It seems utterly incredible to be even considering a 2021/2022 season.
On Saturday I heard a friend and also a colleague worry about the possibility that there would be some kind of stipulation placed on the 19th July easing of restrictions. Like them, I look on the new Health Secretary’s promises with a degree of optimism. The 19th July like 21 June seems like such an arbritary date, based not on the prevalence of transmissable virus, rather the total number of those vaccinated. Whose to say that date won’t move?
Still. September 2021 seems long enough away to imagine of non-socially distanced audiences, an open members bar, and casual non-directed toing and froing in the Festival Hall foyer. Maybe. Just maybe. It might just happen. Just beyond the summer.
The Southbank Centre are previewing their forthcoming non-distanced season with some impressive new partnerships too. The Multi-Storey Orchestra now move from Peckham to Waterloo. I’m also really pleased to see Manchester Collective having secured a place in the Southbank Centre’s ongoing line-up. A good programming match.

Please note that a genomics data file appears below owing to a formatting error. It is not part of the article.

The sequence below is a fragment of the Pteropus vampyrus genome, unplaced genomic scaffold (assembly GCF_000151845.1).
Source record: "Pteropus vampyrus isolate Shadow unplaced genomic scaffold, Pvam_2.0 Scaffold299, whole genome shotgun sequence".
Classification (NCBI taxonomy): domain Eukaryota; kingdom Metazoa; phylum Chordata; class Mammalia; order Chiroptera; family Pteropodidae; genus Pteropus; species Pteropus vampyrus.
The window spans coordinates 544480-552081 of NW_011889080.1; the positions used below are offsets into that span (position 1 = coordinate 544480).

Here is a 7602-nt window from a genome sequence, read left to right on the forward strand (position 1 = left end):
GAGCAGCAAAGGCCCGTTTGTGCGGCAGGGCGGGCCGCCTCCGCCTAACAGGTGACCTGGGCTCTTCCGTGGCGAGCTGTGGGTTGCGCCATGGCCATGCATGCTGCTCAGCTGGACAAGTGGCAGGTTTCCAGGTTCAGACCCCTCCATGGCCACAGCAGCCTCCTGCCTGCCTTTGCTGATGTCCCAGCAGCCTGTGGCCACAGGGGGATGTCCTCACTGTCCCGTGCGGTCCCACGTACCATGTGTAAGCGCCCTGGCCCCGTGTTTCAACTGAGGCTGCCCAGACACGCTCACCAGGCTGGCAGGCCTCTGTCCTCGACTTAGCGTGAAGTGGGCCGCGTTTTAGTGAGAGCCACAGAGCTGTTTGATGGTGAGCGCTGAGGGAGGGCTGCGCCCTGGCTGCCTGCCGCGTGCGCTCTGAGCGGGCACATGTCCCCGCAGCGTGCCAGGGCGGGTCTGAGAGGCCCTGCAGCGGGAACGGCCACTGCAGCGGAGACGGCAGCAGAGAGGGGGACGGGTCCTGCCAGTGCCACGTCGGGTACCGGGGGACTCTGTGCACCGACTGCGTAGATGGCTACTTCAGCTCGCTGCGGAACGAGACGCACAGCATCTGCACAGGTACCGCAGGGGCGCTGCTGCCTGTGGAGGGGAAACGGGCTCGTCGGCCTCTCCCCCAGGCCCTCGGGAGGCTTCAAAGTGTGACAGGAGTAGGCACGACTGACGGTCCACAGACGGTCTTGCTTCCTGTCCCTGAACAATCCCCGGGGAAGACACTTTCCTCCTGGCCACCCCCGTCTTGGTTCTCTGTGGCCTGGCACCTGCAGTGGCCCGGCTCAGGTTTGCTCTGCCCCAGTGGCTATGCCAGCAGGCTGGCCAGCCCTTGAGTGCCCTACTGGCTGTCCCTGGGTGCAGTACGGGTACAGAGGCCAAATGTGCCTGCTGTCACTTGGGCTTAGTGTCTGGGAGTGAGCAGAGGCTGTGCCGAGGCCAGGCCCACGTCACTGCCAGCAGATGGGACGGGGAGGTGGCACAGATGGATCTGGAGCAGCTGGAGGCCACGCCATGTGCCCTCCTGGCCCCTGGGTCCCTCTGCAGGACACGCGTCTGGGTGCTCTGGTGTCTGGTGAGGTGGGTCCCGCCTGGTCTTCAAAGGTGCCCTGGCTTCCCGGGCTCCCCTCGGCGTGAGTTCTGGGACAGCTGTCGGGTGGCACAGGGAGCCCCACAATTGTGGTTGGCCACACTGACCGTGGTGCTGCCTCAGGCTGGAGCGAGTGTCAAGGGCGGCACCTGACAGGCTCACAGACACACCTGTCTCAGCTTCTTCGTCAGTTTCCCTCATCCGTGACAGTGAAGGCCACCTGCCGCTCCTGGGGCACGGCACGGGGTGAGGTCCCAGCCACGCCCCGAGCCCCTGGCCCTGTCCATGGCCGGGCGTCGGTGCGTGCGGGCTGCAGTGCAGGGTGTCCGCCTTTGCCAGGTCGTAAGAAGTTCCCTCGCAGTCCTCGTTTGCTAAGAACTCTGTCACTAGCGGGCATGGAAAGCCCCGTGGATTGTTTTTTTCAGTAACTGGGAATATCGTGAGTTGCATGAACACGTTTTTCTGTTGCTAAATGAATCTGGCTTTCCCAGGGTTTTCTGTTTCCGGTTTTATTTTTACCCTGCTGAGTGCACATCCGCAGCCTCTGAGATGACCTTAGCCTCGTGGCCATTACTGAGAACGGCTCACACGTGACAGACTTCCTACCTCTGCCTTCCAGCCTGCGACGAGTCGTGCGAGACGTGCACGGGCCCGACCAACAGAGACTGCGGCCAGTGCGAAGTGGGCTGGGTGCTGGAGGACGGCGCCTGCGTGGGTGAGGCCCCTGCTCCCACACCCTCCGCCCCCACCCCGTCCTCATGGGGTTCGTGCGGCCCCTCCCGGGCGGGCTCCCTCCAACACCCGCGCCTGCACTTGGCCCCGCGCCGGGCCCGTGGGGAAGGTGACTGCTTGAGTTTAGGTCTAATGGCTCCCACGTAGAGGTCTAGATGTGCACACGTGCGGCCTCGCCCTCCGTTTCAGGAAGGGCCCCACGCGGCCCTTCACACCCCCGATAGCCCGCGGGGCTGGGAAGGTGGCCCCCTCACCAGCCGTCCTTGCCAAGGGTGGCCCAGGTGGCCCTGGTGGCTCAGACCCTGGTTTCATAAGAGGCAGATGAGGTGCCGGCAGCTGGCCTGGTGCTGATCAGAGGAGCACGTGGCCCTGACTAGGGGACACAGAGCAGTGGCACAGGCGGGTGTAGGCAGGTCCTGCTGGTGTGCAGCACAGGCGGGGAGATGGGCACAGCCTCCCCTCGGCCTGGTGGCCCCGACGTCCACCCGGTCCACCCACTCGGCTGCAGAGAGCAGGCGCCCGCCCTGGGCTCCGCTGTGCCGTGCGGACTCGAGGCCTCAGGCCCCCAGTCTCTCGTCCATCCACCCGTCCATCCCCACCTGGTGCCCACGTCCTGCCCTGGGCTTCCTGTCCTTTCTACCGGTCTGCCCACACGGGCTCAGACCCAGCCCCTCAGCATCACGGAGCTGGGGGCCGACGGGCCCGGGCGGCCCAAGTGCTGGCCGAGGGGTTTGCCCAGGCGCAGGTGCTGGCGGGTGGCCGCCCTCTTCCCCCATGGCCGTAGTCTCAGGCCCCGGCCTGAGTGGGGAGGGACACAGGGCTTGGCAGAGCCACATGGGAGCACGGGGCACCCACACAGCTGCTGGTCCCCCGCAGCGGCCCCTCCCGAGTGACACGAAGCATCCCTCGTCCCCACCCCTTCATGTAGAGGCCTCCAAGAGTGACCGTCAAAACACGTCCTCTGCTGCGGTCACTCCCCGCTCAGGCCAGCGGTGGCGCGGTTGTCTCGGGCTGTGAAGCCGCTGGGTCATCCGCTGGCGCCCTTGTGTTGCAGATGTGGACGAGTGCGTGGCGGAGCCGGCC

Edward Gardner and Santtu-Matias Rouvali have their first appearances in their respective roles as Principal Conductors of the London Philharmonic Orchestra and Philharmonia Orchestra in September. Karina Canellakis debuts in her new titled position as Principal Guest Conductor of the LPO and the Royal Philharmonic Orchestra comes with five special projects in partnership with the Southbank Centre under their new Music Director Vasily Petrenko.
And there’s the promise of the New Music Biennial in 2022 too.
BBC Radio 3 will be in residence for the opening week, and will broadcast Tippett’s rarely-performed The Midsummer Marriage;
Manchester Collective will appear at the Purcell Room (2 Oct & 3 Dec) and Queen Elizabeth Hall (24 Apr & 14 May) showcasing artists including Hannah Peel, Lyra Pramuk, Vessel and Abel Selaocoe.